The Trump administration, according to President Biden’s campaign team, “wrote Saudi Arabia a blank cheque”.
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The new team in the White House has promised a complete reset of relations with Saudi Arabia where human rights will now feature prominently. President Biden has signalled he will end US military support for the Saudi-led campaign in Yemen. Already, after just one week into his term, the US has suspended billions of dollars’ worth of arms sales to both Saudi Arabia and the UAE, pending a review.
After all, Saudi Arabia is America’s closest security partner in the Arab world, a vital strategic ally in confronting the expansion of Iranian-backed militias across the Middle East, and a major customer for US arms sales.
According to the Stockholm Institute of Peace Research Institute (Sipri), Saudi Arabia was the world’s largest importer of arms during the period 2015-19, with the US providing the bulk of those sales. Western-supplied weaponry, including from Britain, has been used to bomb targets in Yemen.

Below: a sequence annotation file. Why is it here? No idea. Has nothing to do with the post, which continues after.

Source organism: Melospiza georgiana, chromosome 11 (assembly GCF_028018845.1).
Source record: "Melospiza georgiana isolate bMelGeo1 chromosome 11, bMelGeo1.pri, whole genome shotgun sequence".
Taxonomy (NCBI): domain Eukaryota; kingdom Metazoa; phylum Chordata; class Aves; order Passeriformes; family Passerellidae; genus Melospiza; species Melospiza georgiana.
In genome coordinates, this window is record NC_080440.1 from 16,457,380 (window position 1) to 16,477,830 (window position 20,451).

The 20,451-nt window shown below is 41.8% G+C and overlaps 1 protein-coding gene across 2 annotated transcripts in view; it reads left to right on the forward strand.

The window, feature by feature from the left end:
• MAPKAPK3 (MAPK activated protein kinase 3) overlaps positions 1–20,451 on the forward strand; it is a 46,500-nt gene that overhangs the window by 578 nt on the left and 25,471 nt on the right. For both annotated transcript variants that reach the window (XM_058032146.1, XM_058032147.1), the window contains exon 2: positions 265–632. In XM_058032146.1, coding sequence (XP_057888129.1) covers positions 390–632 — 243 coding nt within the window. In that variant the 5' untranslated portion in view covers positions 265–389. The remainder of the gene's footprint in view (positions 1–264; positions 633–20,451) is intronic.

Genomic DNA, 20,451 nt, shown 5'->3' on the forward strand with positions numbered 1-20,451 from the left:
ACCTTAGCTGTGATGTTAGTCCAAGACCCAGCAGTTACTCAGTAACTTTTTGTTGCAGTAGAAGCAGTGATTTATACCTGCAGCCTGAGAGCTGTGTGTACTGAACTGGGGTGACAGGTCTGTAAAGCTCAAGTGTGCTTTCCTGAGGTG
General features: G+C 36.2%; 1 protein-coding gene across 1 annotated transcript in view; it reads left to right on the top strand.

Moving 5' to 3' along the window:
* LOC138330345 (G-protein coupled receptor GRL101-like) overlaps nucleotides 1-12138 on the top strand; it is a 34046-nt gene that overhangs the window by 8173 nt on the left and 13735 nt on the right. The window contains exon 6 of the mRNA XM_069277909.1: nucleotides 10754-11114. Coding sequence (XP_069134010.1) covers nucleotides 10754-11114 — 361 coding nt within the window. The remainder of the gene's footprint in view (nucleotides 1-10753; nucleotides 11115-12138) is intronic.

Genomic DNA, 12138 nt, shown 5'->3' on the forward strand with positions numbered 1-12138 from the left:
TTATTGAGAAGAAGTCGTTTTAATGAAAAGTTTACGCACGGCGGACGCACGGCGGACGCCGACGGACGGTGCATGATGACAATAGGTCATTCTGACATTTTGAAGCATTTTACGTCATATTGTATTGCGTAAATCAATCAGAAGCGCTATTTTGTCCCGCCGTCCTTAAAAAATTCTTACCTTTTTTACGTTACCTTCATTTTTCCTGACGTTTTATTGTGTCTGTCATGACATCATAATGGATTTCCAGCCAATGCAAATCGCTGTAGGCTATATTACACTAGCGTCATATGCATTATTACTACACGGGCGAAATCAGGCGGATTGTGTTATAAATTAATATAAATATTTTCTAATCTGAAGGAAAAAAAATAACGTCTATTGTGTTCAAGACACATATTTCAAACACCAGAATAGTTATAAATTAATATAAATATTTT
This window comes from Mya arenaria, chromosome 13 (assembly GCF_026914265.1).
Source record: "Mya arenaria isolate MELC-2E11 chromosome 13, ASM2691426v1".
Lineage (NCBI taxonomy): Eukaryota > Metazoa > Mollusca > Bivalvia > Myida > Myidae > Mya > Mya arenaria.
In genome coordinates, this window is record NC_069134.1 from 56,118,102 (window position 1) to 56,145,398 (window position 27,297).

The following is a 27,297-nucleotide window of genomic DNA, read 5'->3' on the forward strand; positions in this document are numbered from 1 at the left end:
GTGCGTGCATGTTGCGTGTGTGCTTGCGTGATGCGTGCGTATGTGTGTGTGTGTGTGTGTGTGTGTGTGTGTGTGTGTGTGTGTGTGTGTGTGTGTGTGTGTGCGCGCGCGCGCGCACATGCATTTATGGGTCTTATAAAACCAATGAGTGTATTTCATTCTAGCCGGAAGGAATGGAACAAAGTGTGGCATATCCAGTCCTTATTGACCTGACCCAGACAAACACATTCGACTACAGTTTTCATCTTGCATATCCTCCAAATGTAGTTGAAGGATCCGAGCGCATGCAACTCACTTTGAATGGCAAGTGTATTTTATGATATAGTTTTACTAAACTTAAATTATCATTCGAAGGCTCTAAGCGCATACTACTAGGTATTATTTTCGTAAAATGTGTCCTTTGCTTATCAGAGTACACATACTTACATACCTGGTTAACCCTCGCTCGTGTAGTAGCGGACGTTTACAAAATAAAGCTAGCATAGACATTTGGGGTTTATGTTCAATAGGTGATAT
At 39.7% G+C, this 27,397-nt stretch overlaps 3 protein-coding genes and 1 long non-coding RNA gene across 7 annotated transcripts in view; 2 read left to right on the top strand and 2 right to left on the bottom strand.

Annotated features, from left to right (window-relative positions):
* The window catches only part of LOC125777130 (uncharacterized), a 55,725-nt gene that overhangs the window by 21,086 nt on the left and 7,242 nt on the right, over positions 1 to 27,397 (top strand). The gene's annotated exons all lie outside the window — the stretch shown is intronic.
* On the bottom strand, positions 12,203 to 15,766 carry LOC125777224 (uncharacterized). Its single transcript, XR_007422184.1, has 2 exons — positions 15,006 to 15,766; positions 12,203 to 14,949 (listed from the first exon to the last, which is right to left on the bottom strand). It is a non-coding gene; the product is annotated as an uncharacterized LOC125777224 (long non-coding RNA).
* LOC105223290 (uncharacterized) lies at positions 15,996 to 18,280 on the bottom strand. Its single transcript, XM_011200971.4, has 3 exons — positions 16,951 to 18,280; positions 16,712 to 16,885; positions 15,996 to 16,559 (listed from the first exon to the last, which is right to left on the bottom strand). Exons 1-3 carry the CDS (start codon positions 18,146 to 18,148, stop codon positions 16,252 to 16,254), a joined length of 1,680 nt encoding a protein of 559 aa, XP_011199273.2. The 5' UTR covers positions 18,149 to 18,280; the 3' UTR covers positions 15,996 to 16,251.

As Andrew Smith, of the UK-based Campaign Against the Arms Trade (Caat) points out, for anything to change, “it will take a far stronger stance than Biden took as vice-president during the Obama administration”.
“A lot of arms sales started under Obama.”
On human rights within the kingdom, Saudi officials point to a recent dramatic drop in executions. The top team around the all-powerful Crown Prince Mohammed Bin Salman, (known as MBS) is clearly aware of the negative effect human rights stories are having on the country’s global image.
“MBS”, says the British MP Crispin Blunt, “is getting contradictory advice from those around him but this [emphasis on human rights by Joe Biden] gives another opportunity to help the pragmatists advising him that Saudi Arabia’s public image matters.”
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